The Grove Granite’s flair is rather more oriental and ornamental than the Nio’s, which is particularly intriguing, as the former was designed by none other than Pininfarina. Wheels, lights and ‘airy disk’ effect grille are all rather glitzy and expressive in their execution, but coupled with the expert surfacing and some neat graphics (including Pininfarina’s new trademark thin metal arch above the side windows), the Grove avoids the gin palace flair that informs so many prestige car designs aimed at the Chinese market.

Karma GT, photo (c) Cnet

Intriguingly, the Grove was not the only Pininfarina-designed car on show at Shanghai, as Karma, best known for producing an adapted version of Henrik Fisker’s EV of the same name in the US, brought along the GT, whose shape had been created at Cambiano. Using the rather comical Karma saloon as the basis, the Pininfarina designers toned down the original car’s extreme proportions and created a classically elegant GT.

The rear aspect in particular illustrates why the carrozzeria remain purveyors of classical elegance, whereas the front’s F1-derived graphics aren’t as convincing. That being said, the Karma GT flies the flag of the elegant large coupé at a time when this automotive staple has undeservedly become an irrelevance.

Karma SC1 Vision, photo (c) Twitter

As if one concept car wasn’t enough, Karma also brought the SC1 Vision along, an EV barchetta with the most impressive scissor doors since the Bertone Pandion. Designed in-house, the SC1 Vision is closer to the original Fisker Karma than Pininfarina’s GT in that its proportions are utterly and deliberately extreme.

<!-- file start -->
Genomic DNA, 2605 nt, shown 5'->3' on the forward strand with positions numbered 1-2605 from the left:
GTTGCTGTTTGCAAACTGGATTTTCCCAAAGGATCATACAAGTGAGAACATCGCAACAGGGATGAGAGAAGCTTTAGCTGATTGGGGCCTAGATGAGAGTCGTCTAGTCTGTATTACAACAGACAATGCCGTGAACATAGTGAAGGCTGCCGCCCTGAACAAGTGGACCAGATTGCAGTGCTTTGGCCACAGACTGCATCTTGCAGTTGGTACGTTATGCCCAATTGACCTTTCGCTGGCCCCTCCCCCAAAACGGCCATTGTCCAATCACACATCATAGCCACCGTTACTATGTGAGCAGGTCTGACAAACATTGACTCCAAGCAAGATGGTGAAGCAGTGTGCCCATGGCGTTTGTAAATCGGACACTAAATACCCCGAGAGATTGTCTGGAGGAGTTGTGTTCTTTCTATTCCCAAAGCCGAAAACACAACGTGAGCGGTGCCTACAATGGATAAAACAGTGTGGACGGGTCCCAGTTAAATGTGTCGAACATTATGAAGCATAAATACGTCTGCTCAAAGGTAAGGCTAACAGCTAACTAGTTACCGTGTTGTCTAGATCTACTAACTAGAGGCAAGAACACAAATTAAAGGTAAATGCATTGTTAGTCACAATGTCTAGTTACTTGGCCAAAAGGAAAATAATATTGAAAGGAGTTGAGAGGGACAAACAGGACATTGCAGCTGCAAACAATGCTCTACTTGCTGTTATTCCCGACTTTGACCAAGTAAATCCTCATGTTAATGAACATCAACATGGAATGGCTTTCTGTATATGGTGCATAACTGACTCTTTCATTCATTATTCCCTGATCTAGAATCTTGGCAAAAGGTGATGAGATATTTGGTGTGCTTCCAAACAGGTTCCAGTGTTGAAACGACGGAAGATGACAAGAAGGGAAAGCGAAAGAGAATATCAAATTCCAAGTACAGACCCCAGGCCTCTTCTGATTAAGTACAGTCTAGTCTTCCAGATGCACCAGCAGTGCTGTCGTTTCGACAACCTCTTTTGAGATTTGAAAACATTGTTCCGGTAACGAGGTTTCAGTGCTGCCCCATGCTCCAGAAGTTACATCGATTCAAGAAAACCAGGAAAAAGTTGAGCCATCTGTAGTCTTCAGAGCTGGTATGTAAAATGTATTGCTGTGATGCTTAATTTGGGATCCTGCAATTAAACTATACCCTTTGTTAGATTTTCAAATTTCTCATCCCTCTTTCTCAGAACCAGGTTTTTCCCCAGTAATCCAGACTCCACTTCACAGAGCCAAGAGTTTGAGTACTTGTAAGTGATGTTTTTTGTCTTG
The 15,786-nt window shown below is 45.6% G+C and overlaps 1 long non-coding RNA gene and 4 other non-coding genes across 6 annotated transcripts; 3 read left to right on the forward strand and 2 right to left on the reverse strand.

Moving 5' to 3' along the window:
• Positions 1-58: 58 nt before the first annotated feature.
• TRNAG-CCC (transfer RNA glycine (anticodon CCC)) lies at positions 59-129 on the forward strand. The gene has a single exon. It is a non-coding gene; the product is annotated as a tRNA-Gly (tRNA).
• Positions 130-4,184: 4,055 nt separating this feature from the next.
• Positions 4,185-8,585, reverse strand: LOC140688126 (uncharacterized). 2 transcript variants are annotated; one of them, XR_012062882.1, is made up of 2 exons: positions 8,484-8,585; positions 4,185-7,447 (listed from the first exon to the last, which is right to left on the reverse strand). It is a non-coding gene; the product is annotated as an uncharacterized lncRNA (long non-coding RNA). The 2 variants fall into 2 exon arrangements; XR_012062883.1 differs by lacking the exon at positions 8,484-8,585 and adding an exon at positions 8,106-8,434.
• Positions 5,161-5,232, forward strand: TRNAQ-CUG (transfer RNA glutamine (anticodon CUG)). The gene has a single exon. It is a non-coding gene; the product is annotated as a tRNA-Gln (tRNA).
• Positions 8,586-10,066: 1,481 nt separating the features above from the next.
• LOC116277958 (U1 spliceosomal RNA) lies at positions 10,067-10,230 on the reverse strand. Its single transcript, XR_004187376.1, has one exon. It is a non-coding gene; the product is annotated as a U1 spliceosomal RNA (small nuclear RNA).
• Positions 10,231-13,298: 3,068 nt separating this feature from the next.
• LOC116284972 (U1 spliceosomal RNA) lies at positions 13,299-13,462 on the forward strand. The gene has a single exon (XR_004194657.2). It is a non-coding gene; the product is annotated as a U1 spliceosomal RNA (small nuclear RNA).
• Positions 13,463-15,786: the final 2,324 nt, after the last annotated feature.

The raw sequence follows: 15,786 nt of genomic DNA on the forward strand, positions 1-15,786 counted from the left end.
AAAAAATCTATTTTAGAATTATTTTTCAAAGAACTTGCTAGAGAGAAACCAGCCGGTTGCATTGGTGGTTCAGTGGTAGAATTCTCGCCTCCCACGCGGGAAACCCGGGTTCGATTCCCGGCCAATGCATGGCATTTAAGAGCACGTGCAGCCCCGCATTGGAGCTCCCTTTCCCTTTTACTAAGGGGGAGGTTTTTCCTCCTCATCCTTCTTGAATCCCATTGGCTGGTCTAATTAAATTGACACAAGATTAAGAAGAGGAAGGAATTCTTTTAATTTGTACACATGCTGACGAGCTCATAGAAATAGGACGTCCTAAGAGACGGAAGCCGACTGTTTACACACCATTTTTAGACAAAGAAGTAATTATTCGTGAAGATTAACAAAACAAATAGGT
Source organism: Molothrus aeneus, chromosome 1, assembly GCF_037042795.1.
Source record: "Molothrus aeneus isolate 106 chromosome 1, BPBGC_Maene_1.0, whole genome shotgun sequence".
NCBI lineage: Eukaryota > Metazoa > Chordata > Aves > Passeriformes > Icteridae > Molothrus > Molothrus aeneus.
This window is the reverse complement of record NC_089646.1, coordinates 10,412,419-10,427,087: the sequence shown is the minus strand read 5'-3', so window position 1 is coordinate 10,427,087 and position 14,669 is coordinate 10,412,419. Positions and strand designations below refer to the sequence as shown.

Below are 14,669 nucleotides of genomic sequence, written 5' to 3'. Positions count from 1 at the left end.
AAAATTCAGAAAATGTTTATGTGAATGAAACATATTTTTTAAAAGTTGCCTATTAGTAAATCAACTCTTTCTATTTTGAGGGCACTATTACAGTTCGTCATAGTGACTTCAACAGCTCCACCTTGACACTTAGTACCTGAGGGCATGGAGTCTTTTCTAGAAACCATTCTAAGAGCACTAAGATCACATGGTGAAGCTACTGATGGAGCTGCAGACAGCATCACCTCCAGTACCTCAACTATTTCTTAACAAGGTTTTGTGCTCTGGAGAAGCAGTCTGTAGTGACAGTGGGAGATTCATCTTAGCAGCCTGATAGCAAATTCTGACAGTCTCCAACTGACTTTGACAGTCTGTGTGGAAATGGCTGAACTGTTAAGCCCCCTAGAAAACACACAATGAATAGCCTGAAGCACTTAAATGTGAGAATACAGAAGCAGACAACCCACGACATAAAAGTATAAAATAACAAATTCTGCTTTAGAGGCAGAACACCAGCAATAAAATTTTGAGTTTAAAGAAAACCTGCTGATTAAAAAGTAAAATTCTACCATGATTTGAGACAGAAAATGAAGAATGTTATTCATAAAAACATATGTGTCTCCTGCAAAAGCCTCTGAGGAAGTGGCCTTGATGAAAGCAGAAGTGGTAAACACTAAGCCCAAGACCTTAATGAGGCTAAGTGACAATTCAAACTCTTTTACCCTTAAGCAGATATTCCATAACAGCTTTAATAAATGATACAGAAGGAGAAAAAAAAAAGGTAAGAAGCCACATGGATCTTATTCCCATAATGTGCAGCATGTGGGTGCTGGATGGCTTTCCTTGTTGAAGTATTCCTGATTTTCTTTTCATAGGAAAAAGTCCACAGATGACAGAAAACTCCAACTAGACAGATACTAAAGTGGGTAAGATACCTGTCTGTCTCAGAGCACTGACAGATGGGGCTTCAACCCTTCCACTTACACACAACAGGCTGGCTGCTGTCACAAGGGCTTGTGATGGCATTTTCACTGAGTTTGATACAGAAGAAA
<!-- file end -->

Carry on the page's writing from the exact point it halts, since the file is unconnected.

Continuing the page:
Apart from this, it’s a competent piece of design that suffers from the Karma marque’s generally rather anodyne flair, owing to the lack of a strong logo or front graphics – just like the GT, incidentally. Unlike the Pininfarina design though, the SC1 Vision also appears rather heavy, owing, to some extent, to the immense discrepancy in terms of proportions between the windshield and the lower body. A lithe (electric) race car this Karma is not.

Aiways U7 Ion, photo (c) Formacar

For a change, Aiways chose to present neither a fastback saloon nor a sports car design as their most recent EV concept car, but an MPV. Designed with some input courtesy of Ken Okuyama, the U7 Ion sports a great many styling details currently en vogue (light bands, blackened roof – even featuring a strip of metal reminiscent of Pininfarina’s canopy graphics), albeit presented in slightly straighter & squarer a fashion than is currently the norm.

Aiways U7 Ion interior, photo (c) Formacar

The interior also appears to be far from outlandish, but conveys a tastefully Asian interpretation of ‘premium’, while taking advantage of some of the packaging advantages an EV architecture brings about.

Given its unusual positioning and its accomplished appearance, the Aiways would seem to be among the more relevant unveilings at Shanghai. Given the popularity of chauffeured motoring in China, a focus on interior space and comfort clearly seems to be far more sound a concept than the usual performance-oriented offerings.

Leapmotor C-More, photo (c) Autohaus